The Michigan Daily -Wednesday, March 27, 1991 - Page3
by Laurie Peri
A new Greek Champion was
rowned last night at Hill
Auditorium during the closing cer-
0mony of Greek Week. The team of
*Gamma Phi Beta, Phi Kappa Psi, and
Tau Gamma Nu took home the first
The Zeta Tau Alpha, Alpha Delta
Phi, and Pi Lamda Phi team came in
second place, while Chi Omega,
Alpha Tau Omega, and Phi Sigma
kappa finished third.
Before the awards ceremony,
Greek Week culminated with
variety, a sing and dgnce competi-
Wion between 20 fraternity and
sorority teams. More than 2,500
people packed the auditorium for
All proceeds from the Greek
Week festivities will be donated to
harity. This year, more than
50,000 was raised, said Greek Week
co-chair Cindy Graves. The money
will be divided between the
American Cancer Society, the SOS
Community Crisis Center, the
Huron Watershed Council, U of M
'transplant House, AIDS Wellness
Network Inc., and the DARE
Throughout the 10-day competi-
tion, the teams competed in events
tanging from a dance contest to a
Graves thought the week was
*successful. "Spirits were up, partic-
ipation was up, and people were en-
thusiastic and supportive," she said.
The turnout at the Red Cross
lood drive was better than ex-
,pected. Graves said there were an
'overwhelming number of first time
;donors and the Red Cross had trou-
.ble accommodating the increased
Provost selects White
as new B-school dean
by Laura DePompolo
Daily Staff Reporter
University Provost and Vice President for
Academic Affairs Gilbert Whitaker an-
nounced Monday he will recommend Joseph
White as the new business school dean at the
April meeting of the University Board of
White, who has served as interim dean since
Sept. 1, was selected from more than 500 busi-
ness and academic leaders across the country.
Criteria used to narrow the number of can-
didates included a commitment to affirmative
action, a commitment to enhance a diverse re-
searching and teaching environment and a vi-
sionary ability to lead the business school.
White said he accepted the recommendation
because of the challenge.
"The Michigan Business School faces an
exciting future," he said in a press release.
"We must move from being an excellent
school to become the preeminent school in the
country. That's our goal."
George Seidel, head of the Search Advisory
Committee and professor of business law, said
White is a unique candidate because of his ex-
cellent academic and business background.
White earned his Master's with distinction
from Harvard and his Ph.D from the
University, where he spent the remainder of
his academic career.
He will be the first internally selected
business school dean since 1928.
White has been vice president of
Cummings Engine Co., a manufacturing com-
pany. He is also a member of the board of di-
rectors of several organizations including
Gordon Food Service Inc. and Three-D
Foundation, and a member of the Advisory
Council on Human Resources of the
"He has the respect of both the academic
community and the business community,"
Seidel said. "He will devote his entire energy
to becoming an effective dean."
In order for the business school to obtain
its preeminent status, White said it must con-
tinue to improve an already good faculty and
'We must offer the best
MBA program in the
- Joseph White
Interim Business School Dean
"We must offer the best MBA program in
the country," he said, adding he would like to
improve the school's status as a "diverse,hu-
White also said increasing private financial
support for the school is crucial.
"I am absolutely delighted that Joe White
has decided to accept our offer," University
President James Duderstadt said in the press
release. "His unique background of both ada-
demic and business experience should serve
him well in providing strong leadership' for
Business Week recently ranked the
University Business School seventh in the
Busy at work
Phil Hecker straps a board to the top of a scaffolding. He is helping to repair the roof of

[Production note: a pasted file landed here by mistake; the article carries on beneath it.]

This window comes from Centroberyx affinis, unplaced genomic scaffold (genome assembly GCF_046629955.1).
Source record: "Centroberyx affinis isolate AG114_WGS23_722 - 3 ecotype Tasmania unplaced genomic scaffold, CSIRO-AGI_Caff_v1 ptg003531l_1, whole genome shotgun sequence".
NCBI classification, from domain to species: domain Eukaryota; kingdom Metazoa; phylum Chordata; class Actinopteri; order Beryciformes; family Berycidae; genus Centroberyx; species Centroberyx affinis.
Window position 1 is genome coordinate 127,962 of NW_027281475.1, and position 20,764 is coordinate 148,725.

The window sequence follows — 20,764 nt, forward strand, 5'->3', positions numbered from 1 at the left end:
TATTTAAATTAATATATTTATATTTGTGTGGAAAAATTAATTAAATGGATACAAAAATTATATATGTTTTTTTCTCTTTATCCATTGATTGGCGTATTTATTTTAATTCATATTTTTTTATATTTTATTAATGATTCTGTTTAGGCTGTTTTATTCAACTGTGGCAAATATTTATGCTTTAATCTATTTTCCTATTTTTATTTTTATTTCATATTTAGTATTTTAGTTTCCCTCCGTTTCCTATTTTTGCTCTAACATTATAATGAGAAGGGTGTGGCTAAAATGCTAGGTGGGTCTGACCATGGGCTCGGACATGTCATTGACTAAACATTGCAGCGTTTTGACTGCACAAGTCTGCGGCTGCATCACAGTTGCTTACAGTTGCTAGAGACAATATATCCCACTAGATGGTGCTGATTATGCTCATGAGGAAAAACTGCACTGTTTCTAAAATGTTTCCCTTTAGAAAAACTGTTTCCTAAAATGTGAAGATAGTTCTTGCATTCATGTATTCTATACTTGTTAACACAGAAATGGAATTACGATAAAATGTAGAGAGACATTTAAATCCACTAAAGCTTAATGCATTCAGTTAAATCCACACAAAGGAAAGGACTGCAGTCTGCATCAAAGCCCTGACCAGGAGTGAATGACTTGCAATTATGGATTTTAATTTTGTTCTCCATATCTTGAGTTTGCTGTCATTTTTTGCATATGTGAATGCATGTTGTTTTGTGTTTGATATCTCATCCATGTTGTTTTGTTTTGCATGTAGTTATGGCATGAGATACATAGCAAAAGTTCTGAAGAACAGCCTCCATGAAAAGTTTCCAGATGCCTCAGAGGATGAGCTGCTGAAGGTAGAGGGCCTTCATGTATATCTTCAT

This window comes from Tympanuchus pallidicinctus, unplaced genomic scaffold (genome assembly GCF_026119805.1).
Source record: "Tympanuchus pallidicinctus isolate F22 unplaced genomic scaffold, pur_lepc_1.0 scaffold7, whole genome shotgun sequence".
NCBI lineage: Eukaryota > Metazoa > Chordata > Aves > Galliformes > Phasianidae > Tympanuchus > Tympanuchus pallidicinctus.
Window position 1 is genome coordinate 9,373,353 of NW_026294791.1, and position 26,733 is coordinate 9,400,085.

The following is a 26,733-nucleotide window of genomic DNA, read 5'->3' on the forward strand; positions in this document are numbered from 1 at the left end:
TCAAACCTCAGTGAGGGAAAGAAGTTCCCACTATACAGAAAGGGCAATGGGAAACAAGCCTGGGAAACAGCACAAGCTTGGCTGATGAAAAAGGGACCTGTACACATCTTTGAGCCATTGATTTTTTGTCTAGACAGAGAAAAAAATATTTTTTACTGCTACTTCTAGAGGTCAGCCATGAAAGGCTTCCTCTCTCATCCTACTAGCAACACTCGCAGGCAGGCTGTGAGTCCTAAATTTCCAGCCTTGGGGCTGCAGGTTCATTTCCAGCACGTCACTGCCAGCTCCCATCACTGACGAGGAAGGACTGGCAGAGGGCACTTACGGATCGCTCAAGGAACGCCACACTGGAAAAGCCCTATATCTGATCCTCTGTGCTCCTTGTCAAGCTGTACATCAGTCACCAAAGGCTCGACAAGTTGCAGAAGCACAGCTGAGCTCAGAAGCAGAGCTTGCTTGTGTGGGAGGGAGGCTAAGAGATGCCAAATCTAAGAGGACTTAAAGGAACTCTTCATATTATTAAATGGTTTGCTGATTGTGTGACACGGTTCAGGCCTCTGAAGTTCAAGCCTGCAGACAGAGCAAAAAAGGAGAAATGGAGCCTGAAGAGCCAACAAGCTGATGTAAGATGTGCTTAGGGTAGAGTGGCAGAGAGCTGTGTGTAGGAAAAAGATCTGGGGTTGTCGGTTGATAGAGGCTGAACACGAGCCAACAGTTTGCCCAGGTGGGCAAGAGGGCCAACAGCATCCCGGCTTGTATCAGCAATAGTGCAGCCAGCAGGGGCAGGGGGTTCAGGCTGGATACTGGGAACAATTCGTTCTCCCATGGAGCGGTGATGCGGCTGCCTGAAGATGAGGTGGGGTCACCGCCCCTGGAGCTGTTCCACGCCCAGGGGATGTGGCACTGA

the Michigan League.
In addition, Greek Olympic
events were broadcast over 99.5
WFOX-FM for the first time so
more people could follow events.
"I think it's great that the whole
Greek community can get together
for a common goal and have fun at
the same time," steering committee
member Jason Thomas said.
Graves believes this year's suc-
cess will have a lasting effect. "The
system had fun, and we broke the
$50,000 mark, making more money
than last year," she said. "Since it
was so successful, I think the enthu-
siasm will carry over."
Jil T. 1
GM recogni zes
'U~ stuents for
What's happening in Ann Arbor today
by Robert Patton
The General Motors
Corporation honored three stu-
dents yesterday for their service
to the community at the second
annual GM Volunteer Spirit
Nursing senior Molly
Meyersohn, and LSA seniors
Heather Hart and Angela
Prelesnik each received a plaque
and five shares of GM stock in
recognition of their volunteer ef-
forts in a presentation at the
Kunzel room of the Michigan
Eunice Royster Harper, associ-
ate vice president for student ser-
vices, and a former volunteer in
the Ann Arbor school district,
spoke briefly on the "costs of ex-
cellence" - the sacrifices made
by the award recipients in order to
John Grettenberger, a GM vice
president, said he was "impressed
by the the enthusiasm, idealism,
and organizational abilities" of
"All of these skills are what I
believe leadership is about," he
Each of the winners gave a
short speech. Meyersohn, who is
coordinator of East Quad
Community Outreach, stressed
the need to "lift as well as
climb," to help others in addition
to making progress oneself.
"Don't pass up a chance to help
someone, and don't be ashamed to
ask for help," she told the
Prelesnik, who has concen-
trated her volunteer efforts
within the Greek system, said
watching her parents volunteer as
a child led her to follow in their
The three winners of the second annual GM Volunteer Spirit Award,
Undergraduate Philosophy Club,
weekly meeting. Topic: "Feminism and
Political Philosophy." 2220 Angell
Hall, 6 p.m..
AIESEC (International Association
of Students in Economics and Busi-
'ness), weekly meeting. B-School, Rm.
Latin American Solidarity Commit-
tee (LASC), weekly mtg. Union, 8 p.m.
tQ/RC Social Group for Lesbians,
Bisexuals and Gay Men, weekly mtg.
Dorm residents especially encouraged
.to attend. Call 763-2788 for info.
Revolutionary Workers League
Current Events Study Group,
::eekly mtg. East Quad, 52 Greene,
'Students Against U.S. Intervention
in the Middle East (SAUSI), weekly
outreach mtg. Michigan Union, Tap
Room, 5 p.m.
"Students Against U.S. Intervention
in the Middle East (SAUSI), weekly
;action mtg. Michigan Union, 3rd floor,
MSA office, 6 p.m.
Michigan Video Yearbook,,weekly
mtg. Union, 4th floor, 6:30.
"dents Council, weekly mtg. Union,
Tap Room, 6:30.
Islamic Study Group, weekly mtg.